Tiny Arizona Casita

Tiny Arizona Casita


When architect Lila Cohen and designer Teina Manu purchased a lot with a bungalow in Arizona, they decided not to live in the bungalow, but to make it their architectural office. Their home then became the 450 square foot shed at the back of the property. According to Lila and Teina, the shed was most likely built around 1916 and they wanted to retain the original style by re-purposing many of the items and materials found in the little structure.

Manu, who is a designer who creates custom furniture, wanted the home to be eco-friendly as well.

“Little and low-priced to me is green,” he said to Arizona Central.

The tiny house contains a small kitchen/dining area, a living room, one bedroom with a walk-in closet and a bathroom with a sunken tub. From the front door of the house, every room is visible except the bathroom. A full size washer and dryer are inside a closet and a tiny office area utilizes a vintage sewing-machine cabinet as a desk. In the kitchen the appliances are smaller than average and the eating area is a steel breakfast bar. The couple had a stove custom made and they use Japanese shoji screens to separate the bedroom and living/cooking area. In fact, every door in the house is a sliding screen door.

The couple’s home has a beautiful, simple design but also contains vintage and inexpensively refurbished items. For example, the bathroom sink is made of a $2 bamboo serving tray from Goodwill and the sunken tub was crafted from leftover pieces of marble tile. They call their style “shanty-city chic.”

In addition, since the home is located in Arizona, the spacious, covered deck also gets a lot of use.

Photos courtesy of Gavin Parsons and azcentral.com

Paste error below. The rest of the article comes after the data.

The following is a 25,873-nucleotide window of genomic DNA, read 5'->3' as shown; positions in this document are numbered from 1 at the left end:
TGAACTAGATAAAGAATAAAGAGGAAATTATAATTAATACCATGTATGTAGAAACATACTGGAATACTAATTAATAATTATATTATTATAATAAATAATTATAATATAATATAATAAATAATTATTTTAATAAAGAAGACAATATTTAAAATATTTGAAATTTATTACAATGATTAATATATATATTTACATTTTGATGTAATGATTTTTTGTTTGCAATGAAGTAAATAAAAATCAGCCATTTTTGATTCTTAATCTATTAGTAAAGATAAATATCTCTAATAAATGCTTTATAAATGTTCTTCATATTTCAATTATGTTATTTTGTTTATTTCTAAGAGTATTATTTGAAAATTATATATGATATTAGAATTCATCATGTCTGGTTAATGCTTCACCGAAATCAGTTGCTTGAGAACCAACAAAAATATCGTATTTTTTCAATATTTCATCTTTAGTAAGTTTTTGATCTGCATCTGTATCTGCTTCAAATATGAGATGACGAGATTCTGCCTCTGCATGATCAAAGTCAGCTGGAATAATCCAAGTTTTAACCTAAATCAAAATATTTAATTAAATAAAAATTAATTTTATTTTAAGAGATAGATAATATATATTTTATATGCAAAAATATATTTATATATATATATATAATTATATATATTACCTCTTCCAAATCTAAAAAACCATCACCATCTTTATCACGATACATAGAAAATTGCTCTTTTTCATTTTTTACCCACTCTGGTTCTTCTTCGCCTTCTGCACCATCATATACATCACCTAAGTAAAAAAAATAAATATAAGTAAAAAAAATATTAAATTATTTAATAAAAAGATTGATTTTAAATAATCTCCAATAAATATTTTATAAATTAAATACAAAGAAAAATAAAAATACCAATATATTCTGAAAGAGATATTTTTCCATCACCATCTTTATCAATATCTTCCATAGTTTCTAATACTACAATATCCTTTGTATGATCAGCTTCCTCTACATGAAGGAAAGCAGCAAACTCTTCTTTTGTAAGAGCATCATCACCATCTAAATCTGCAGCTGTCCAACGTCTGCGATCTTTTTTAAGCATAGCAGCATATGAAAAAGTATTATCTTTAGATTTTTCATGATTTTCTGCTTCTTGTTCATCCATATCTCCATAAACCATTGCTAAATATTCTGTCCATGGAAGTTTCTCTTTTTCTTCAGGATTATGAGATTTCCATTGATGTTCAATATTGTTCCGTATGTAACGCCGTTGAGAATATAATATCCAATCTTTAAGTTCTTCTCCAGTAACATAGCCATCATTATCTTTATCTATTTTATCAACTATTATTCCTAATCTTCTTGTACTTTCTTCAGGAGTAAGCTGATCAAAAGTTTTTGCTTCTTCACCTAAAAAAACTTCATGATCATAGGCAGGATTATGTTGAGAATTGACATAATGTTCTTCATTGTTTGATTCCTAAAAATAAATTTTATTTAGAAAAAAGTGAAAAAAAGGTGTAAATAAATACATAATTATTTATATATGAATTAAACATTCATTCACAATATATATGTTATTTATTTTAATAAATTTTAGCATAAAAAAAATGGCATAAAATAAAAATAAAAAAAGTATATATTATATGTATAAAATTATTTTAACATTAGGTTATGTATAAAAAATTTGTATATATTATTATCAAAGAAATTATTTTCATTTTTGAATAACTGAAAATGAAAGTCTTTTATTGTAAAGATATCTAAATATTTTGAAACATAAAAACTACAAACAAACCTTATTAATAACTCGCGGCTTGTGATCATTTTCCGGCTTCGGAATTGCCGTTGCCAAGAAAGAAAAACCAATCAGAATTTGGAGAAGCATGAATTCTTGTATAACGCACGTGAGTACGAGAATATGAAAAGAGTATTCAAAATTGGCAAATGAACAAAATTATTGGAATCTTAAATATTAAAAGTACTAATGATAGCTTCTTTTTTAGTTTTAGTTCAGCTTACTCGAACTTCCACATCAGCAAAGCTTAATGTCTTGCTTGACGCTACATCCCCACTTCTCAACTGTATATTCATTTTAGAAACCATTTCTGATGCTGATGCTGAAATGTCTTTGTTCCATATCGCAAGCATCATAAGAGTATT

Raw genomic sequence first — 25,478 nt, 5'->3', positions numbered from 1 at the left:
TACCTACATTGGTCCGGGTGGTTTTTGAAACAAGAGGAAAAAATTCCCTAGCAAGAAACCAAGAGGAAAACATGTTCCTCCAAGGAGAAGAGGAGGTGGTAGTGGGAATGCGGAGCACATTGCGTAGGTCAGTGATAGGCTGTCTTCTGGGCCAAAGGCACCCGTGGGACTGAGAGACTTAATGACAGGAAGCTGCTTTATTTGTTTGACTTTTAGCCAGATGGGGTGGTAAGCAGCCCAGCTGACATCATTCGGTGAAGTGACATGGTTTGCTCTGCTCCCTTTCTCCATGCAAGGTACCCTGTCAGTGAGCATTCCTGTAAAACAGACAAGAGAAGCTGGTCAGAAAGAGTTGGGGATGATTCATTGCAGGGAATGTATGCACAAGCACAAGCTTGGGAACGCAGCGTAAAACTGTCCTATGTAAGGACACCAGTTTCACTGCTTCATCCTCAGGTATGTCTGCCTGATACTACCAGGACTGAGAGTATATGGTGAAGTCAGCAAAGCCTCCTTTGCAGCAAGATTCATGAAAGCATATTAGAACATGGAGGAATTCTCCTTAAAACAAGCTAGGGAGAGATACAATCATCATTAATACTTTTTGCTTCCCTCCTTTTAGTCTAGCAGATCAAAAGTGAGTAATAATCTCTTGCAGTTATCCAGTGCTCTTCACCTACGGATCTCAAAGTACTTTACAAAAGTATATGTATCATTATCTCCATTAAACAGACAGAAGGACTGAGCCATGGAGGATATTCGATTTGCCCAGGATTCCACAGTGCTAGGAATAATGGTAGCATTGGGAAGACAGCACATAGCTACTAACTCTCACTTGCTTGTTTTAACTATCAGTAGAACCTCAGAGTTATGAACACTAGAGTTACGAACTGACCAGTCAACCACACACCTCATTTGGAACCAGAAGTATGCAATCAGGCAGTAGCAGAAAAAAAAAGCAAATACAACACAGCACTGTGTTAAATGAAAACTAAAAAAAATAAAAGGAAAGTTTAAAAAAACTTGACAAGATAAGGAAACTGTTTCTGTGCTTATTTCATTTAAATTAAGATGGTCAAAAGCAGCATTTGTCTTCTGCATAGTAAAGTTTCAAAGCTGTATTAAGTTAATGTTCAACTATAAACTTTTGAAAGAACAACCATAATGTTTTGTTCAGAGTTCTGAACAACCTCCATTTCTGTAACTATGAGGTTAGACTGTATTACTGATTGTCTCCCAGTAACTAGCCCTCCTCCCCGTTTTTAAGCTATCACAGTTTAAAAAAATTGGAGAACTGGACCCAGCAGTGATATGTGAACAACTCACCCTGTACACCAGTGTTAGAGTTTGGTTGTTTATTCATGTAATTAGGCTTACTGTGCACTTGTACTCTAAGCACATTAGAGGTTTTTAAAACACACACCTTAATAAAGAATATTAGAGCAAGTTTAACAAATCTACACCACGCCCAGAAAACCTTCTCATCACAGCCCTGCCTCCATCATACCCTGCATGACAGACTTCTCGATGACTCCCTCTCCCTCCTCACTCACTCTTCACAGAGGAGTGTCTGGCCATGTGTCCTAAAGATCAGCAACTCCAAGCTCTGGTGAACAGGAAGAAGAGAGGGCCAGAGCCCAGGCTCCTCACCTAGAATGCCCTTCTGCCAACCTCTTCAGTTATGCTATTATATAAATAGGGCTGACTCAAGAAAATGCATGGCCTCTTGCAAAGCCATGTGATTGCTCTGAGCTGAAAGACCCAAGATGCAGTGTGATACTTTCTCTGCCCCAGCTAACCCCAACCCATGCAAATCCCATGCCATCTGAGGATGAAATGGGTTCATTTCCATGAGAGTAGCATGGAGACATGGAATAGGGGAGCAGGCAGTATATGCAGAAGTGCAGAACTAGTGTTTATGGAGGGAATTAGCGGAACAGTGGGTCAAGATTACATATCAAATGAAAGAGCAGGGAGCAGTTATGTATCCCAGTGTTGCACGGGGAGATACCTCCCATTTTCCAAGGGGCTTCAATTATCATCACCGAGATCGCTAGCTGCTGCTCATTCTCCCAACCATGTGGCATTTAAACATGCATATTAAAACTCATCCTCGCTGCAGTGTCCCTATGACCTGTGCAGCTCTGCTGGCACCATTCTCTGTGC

By Christina Nellemann for the [Tiny House Blog]



  1. Living in a small space long-term is much more doable when the space is made comfortable. It looks like they have thought out every inch of their space. Beautifully done.

  2. This little dwelling is inspiring. It looks so cozy!

    What are the white things on the ceiling in the main living area and the bedroom?

    • Air conditioning units. The compressor is roof mounted directly above the visible portion (fan and controls.)

      It is something you usually see in an RV.

  3. Oh, oh, those bed legs look like toe killers! Very interesting tub, would love to know more about it’s construction. Is it cement under the tile or framed and covered with some kind of backer board?

  4. It’s pretty neat, I’m in the market for a full sized washer and dryer…Anybody know what brand are they using here? I agree with the comment about the bed legs. Interesting use of RV air units…I wonder how they work n the Arizona heat?
    As a former AZ resident, I remember it well 😉

  5. Beautiful! It is homey and cozy and welcoming. Everything you could want in a home!

    The first thing I noticed was the repurposed, beautiful sewing machine cabinet. I love those little cabinets! My garage-sale-find sewing machine cabinet (not nearly so nice as the one pictured here) is still serving me well nearly 20 years later. I actually use mine for my sewing machine!

  6. You have no idea how much I appreciate this article. I can’t draw by any stretch of the imagination. So, when I tell folks how I want my little 480 sq. ft. garage turned into a house to be, they sincerely look at me kind of funny.

    This article has taken my ideas in my head, and has turned them into doable projects. From the exposed beams, all the way down to the “sliding doors”.

    Thanks again!!

    • Yeah right?! No doubt. Just a handful of rubber duckies could really class the project up. Thanks Asa. p.s. in design, do you prefer shelf or niche for your duckies? A Ducky Cubby?

  7. I would *love* to have a loft like this, or a sturdy strawbale home. Those exposed beams are gorgeous! Awesome job decorating, too. Very trendy.

  8. It looks lovely. I am planning on using sliding doors when i have one built. Nice to see a tiny home so modern. Most of them are so plain.